Sermon at St Mary’s Church Hadlow 19th February 2017 – Creation and Redemption
Romans 8 vv 18 – 25 The whole creation waits patiently for its redemption
Matthew 6 vv 25 – E Do not be anxious but seek first God’s kingdom
Text: “The creation itself will be liberated from its bondage to decay and brought into the glorious freedom of the children of God” Romans 8 v 21
Introduction. The Christian Gospel is a very earthy faith as Bishop James Jones, former Bishop of Liverpool, makes clear in his little book, ‘Jesus and the Earth’. This perspective derives, for both Jews and Christians, from a belief in a creator God. Jesus tells us not to be anxious about our daily needs of food and clothing for we have a Heavenly Father who knows our needs and has provided for us in his creation. Yet, because of the Fall, there are tensions in this statement. Humankind and the natural order are so interrelated that one affects the other and vice-versa. I want to consider with you this interrelatedness, our ultimate destiny and the implications for us now.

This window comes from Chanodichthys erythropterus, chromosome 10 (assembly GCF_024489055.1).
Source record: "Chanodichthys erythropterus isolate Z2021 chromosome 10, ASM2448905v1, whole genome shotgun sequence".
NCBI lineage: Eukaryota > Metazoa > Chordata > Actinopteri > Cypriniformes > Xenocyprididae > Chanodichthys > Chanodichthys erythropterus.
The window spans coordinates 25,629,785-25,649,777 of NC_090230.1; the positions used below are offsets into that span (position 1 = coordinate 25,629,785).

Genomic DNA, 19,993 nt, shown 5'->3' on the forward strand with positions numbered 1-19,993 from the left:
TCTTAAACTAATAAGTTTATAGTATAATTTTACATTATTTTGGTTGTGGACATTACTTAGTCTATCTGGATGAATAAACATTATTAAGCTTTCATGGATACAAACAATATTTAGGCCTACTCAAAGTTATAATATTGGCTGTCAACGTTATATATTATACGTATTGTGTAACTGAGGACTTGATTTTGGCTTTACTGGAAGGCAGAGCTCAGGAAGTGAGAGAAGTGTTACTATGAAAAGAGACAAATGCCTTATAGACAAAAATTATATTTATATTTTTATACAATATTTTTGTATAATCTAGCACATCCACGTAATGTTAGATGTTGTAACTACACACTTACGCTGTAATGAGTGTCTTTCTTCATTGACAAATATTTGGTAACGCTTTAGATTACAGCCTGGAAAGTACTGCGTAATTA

- Interrelatedness. Following almost every period of creative activity we read in Genesis 1, “God saw that it was good” (vv 10, 13, 18, 21, 25, 31). However, mankind’s rebellion against God, as recounted in the fall in Genesis 3, results in the created order, as well as mankind, being affected. Firstly, we are told that God said to the serpent, “Cursed are you above all livestock” (v14). We tend to focus on the serpent, as representing the work of the devil, but there is an implication in the use of the word ‘first’ that the rest of the animal kingdom is cursed also. Then God says to Adam, “Cursed is the ground because of you” (v 17). The whole created order, at least on the earth, is affected by the sin of Adam and Eve. There is this interrelatedness. What we do, results in bad effects in the created order. Poor agricultural policies in the long term affect our ability to grow good crops. We see it in an extreme case in Zimbabwe, where unjust and unwise policies affecting the ownership of land, have resulted in a country, which was to some extent the bread basket of Southern Africa, becoming a country of dreadful poverty and food shortages. The current civil war in Syria, the many wars of the last 100 years especially, have had serious affects. The most serious issue now for us all is climate change, probably resulting from the activity of a growing, more affluent world population. We are seeing more frequent and more serious natural disasters, earthquakes, floods arising from tsunamis, tornados and other severe weather. The Apostle Paul picks up on this in our epistle reading, where he writes, “The whole creation has been groaning, as in the pains of childbirth up to the present time.” (v 22). One can almost hear the tectonic plates grinding over one another.